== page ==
Washington wants to make it easier for the US legal system to decide whether or not to grant another country's request to send a citizen back home.
All 90 existing US bilateral extradition treaties exempt from return those sought for political offenses. The aim is a guarantee of US neutrality in the internal political disputes of foreign countries.
But deciding what is or is not a political offense, an action that can have far-reaching foreign policy implications, has become an increasingly tough job for the court system of the United States.
Accordingly, Capitol Hill may soon pass along a new set of guidelines to help the courts reach fairer and more consistent judgments.
It was considerably easier for the courts to make these sensitive decisions in days when political dissent was largely confined to such relatively passive forms of protest as treason and sedition. Terrorist acts committed in the guise of furthering a political cause have made the job much tougher. Consider this contrast:
* Britain requested the return for trial of Peter John McMullen, an Irish Republican Army member charged with the bombing of a British military barracks, in which one civilian was killed. But a federal court in California decided in May 1979 that he was not extraditable because of the political context of the crime. Mr. McMullen, who had come to the US on a false passport, ultimately was granted asylum.
* Israel requested the return for trial of Ziad Abu Ein, a young West Bank Palestinian charged with planting a bomb in a Tiberius marketplace which killed two children. His lawyers argued in extradition hearings that dragged on for more than two years that the offense was political, that Mr. Abu Ein had evidence to prove that he was elsewhere on the day of the crime, and that he was convinced he would not receive a fair trial in Israel. But a federal court in Chicago ruled the charge concerned a common rather than a political crime. Mr. Abu Ein, who was then extradited, in June received a life sentence from an Israeli three-judge panel at the close of his trial.
Such variation in court rulings is adding fresh momentum to efforts to reform this country's somewhat antiquated extradition law.
The State Department, which has long been concerned that under present law the US could evolve into a ''haven for terrorists,'' at first wanted to give itself the exclusive power to decide what is or is not a political deed. Indeed, the Chicago court that ruled on Mr. Abu Ein's case had taken the unprecedented step of asking the State Department to testify and appeared to lean heavily on the department's views.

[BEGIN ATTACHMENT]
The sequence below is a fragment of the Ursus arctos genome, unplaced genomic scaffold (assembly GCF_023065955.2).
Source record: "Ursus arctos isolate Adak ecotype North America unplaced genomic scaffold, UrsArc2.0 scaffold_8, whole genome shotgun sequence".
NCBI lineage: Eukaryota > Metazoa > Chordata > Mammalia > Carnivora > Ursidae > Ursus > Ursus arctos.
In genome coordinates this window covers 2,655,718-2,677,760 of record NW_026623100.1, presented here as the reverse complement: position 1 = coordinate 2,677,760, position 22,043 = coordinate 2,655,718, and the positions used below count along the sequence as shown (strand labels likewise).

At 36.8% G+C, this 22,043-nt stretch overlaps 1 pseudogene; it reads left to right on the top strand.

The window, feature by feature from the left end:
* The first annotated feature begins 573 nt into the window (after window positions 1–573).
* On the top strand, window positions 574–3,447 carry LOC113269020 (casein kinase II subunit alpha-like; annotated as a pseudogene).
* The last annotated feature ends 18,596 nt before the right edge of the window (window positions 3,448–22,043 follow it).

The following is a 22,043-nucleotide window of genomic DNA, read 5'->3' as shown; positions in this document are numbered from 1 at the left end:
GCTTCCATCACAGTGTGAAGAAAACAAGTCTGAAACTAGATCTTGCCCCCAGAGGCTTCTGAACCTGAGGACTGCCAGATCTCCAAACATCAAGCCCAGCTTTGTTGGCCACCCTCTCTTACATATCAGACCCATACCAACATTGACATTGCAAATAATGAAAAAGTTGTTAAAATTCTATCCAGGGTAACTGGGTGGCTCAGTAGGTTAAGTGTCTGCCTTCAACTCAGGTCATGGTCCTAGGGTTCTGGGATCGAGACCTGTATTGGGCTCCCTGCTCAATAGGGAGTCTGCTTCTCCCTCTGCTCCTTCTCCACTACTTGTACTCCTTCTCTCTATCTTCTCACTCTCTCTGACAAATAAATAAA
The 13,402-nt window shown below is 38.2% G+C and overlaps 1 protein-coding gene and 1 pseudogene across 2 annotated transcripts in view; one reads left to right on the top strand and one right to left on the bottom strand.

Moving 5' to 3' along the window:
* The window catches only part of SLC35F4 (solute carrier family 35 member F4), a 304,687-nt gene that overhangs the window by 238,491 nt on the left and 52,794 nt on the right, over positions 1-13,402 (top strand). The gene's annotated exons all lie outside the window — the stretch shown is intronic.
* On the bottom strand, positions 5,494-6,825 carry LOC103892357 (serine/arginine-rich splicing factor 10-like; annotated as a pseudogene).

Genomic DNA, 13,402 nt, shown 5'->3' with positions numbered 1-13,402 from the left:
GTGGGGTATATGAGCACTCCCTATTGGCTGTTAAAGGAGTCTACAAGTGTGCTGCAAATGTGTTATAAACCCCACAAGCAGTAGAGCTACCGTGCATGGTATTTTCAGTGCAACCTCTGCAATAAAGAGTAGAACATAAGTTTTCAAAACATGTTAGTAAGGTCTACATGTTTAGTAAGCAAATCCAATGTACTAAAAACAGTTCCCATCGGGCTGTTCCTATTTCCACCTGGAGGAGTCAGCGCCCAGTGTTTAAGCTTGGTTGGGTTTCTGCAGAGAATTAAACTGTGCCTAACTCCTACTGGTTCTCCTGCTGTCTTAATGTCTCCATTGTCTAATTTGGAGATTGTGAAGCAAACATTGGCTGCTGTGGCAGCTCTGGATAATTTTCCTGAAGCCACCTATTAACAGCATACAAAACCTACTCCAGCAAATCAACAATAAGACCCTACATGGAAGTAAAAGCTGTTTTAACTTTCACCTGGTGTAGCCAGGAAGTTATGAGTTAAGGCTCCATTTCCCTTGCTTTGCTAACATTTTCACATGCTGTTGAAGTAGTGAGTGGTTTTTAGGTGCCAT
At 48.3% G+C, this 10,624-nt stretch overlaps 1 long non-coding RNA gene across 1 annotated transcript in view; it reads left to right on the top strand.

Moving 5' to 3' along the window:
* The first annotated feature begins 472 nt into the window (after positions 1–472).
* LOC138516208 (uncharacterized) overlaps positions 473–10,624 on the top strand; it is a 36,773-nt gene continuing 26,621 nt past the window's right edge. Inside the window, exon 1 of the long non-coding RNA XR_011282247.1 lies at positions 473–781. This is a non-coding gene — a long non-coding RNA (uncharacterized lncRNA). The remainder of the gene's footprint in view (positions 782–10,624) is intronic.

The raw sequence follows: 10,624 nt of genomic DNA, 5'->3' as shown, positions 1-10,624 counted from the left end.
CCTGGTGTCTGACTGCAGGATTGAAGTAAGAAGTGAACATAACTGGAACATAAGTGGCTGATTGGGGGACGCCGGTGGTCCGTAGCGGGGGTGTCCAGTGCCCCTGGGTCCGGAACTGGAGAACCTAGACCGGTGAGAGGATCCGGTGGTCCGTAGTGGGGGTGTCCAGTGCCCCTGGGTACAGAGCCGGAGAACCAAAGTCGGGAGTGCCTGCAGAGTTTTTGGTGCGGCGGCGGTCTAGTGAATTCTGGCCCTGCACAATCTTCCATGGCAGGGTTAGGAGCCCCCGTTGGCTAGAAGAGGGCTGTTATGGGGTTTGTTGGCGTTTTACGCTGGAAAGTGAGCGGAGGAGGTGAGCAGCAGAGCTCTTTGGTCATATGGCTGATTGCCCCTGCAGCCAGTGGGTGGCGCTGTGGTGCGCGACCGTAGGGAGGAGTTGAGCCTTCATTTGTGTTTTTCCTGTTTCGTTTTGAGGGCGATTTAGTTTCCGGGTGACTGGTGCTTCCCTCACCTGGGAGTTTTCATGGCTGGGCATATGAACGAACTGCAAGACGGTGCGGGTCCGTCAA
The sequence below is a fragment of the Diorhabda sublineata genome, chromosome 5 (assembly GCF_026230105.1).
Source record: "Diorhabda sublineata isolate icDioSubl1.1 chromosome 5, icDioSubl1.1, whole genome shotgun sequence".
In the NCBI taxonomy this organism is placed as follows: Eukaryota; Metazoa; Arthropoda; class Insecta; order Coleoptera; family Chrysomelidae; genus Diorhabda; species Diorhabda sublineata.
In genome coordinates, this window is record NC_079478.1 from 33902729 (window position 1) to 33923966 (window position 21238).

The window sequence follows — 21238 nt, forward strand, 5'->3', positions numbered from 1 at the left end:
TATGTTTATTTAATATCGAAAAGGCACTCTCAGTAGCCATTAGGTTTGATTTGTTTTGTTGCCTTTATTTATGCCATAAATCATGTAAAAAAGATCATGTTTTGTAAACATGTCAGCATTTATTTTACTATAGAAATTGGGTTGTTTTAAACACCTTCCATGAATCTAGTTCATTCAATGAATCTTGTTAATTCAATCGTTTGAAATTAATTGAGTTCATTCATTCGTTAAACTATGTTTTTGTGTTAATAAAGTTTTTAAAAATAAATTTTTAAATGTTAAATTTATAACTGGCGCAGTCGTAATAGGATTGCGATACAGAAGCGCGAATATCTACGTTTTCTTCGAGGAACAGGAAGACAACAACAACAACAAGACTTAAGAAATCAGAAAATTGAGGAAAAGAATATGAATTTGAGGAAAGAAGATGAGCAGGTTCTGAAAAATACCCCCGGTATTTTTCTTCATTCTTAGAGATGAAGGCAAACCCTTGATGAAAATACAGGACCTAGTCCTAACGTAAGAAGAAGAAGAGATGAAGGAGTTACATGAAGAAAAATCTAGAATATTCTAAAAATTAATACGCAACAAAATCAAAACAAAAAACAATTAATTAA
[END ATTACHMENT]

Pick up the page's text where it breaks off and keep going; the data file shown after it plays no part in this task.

Both the Carter and the Reagan administrations proposed, via lawmakers on Capitol Hill, that the authority for determining whether or not the offense was political be taken from the courts and put exclusively in the hands of the secretary of state.
''Certainly it hurts US foreign relations when we cannot deliver under an extradition treaty a fugitive we're convinced is a terrorist,'' explains State Department deputy legal adviser Daniel W. McGovern.
But human-rights and civil-liberties groups viewed the proposed shift as eroding the constitutional rights of the accused. They warned that the secretary could be subject to intense political pressure and that extradition might easily become a foreign policy tool.
But when the administration's bill acquired an amendment that would subject the secretary of state's decisions to judicial review, State Department enthusiasm for the proposal began to wane.
Now the proposed change in the law, which has been moving rapidly through Congress and is expected to get an affirmative vote in both houses before the October recess, would leave the extradition decisionmaking process with the courts but would offer new guidelines on what is not a political offense. That list of deeds, which could not block extradition, would include airline hijacking, narcotics trafficking, and, except under extraordinary circumstances, crimes such as kidnapping, murder, rape, and those that involve use of a gun.
As he can now, the secretary of state, under the new legislation, could still block extradition if he felt humanitarian concerns or the political motivation of the requesting state required it.
Officially, the Reagan administration has taken no position on the compromise legislation now gaining ground. But most experts in the field view the guidelines, which could result in fairer, more consistent rulings, as an improvement over the status quo.
While most civil libertarians are pleased that the political offense exception will still be decided in court, many view the guidelines offered as much too broad. Under them, anyone taking up arms against an occupier or oppressor who then comes to this country would be considered a common criminal and extraditable, says Abdeen Jabara, a Detroit lawyer who was a member of Abu Ein's US defense team.